In "Bartleby the Scrivner," why does Bartleby refuse to do what his boss asks? What is the significance of his refusal? Why does the lawyer not fire him in the beginning?
Although Bartleby never explains why he has refused to do work, Melville gives us many clues. The best of these clues comes on the last page, when we learn that Bartleby had worked in the dead letters office. This office is symbolic of the lack of connection and communication between people who are caught up in a society devoted to work. The narrator and his employees are not friends; they do not share life together. This is emphasized by the fact that the narrator only refers to them by nicknames, as if he doesn't know or doesn't care about their real names. They are employees only - not friends. The narrator himself isn't known by a name - he is only the lawyer. Again, he is known by his job, not who he is as an individual.
The depressing nature of the dead letters office seems to have seeped into Bartleby by the time he comes to work for the narrator. He has no life outside work - he doesn't even seem to have a home outside work. However, he must have realized how pointless the work is; just like the time put into those dead letters had become pointless. And so, he starts to refuse to do things. Bartleby has found work to be insignificant. And because he has nothing but work, he will soon find life to be insignificant. By refusing to do the work, he is making a stand against a society that has placed so much importance on it. Unfortunately, he is also dooming himself.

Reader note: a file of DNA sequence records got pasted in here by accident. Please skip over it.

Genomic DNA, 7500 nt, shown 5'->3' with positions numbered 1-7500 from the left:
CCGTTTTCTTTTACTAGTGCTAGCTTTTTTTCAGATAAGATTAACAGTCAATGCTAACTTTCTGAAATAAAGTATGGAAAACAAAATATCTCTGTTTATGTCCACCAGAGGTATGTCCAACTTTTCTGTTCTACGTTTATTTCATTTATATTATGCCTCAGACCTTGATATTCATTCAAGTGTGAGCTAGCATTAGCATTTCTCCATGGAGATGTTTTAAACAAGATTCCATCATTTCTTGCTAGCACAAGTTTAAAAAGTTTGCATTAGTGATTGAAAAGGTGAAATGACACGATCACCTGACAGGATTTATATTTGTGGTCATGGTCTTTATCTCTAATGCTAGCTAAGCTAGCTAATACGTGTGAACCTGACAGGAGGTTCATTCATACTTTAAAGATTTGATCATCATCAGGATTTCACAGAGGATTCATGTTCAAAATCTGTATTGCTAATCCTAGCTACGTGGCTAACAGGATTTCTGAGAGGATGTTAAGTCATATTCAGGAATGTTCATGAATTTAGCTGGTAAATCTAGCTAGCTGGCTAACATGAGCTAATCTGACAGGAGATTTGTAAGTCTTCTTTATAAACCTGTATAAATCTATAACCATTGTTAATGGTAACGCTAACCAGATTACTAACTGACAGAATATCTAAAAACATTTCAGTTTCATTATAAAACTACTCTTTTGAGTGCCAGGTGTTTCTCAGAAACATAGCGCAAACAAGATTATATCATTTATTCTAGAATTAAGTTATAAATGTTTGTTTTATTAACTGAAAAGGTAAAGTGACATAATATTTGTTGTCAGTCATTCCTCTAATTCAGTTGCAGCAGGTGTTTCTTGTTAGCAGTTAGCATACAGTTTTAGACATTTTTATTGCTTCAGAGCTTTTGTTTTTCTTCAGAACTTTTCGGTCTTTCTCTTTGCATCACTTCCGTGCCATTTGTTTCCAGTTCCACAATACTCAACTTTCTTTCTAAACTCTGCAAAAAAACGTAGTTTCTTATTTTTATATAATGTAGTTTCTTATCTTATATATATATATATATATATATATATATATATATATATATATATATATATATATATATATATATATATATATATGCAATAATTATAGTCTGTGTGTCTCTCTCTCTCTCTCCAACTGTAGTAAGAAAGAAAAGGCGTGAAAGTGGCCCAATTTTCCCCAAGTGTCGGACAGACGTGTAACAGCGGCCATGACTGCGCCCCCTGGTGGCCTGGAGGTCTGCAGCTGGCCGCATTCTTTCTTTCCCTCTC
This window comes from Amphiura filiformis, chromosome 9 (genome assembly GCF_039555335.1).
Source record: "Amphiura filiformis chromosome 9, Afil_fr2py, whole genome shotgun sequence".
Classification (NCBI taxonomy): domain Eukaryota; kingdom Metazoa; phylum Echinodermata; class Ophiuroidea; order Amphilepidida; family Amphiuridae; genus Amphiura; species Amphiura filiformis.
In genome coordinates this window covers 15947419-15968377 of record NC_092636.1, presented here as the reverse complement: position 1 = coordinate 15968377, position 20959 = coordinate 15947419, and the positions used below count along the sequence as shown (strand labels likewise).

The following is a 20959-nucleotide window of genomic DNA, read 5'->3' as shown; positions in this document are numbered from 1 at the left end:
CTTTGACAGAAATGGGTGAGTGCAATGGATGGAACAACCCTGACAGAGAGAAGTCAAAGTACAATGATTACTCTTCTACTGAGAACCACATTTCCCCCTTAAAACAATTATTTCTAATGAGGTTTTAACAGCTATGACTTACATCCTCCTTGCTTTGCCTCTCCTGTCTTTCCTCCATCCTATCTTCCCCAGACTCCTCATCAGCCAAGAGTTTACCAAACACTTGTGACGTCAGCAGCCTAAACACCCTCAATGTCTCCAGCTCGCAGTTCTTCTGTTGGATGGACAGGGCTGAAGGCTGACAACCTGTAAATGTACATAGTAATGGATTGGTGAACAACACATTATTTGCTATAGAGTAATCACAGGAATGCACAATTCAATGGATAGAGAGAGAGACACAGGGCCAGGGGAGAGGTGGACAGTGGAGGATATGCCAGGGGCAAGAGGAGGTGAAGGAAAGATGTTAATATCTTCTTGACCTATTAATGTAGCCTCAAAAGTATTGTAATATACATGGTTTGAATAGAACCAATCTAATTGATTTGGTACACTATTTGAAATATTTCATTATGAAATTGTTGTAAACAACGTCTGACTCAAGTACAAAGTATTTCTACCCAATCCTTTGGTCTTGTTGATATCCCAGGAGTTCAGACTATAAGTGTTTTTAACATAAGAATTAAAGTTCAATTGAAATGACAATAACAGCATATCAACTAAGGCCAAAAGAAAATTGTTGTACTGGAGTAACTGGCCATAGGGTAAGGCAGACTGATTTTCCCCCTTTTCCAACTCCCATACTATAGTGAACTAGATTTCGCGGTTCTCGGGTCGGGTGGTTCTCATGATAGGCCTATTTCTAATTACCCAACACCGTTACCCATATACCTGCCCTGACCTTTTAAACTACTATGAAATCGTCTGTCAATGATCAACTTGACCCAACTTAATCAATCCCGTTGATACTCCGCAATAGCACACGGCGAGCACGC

Bartleby doesn't refuse to do work: He prefers not to. The problem is that instead of firing Bartleby, the narrator reacts in astonishment the first time he gets that response. Whenever he is asked why he won't do the work, the only answer Bartleby gives is, "I prefer not to." The only answer we can come up with for the refusal, then, is that he just doesn't want to do it.
Bartleby is like a man I used to work with. When our office upgraded from paper and pencil to desktop computers, he rebelled in a Bartleby-like way. Rather than move his monitor away from the window or ask for an antiglare screen, he opened an umbrella over his desk to cut the glare. When told he couldn't do that, he started wearing sunglasses in the office. My former coworker was used to editing a hard copy manuscript with a colored pencil. He had a hard time adjusting to the new technology. Likewise, Bartleby is fine as long as all he has to do is copy what his boss has written. When asked to do something different, he just can't--or doesn't want to--adjust.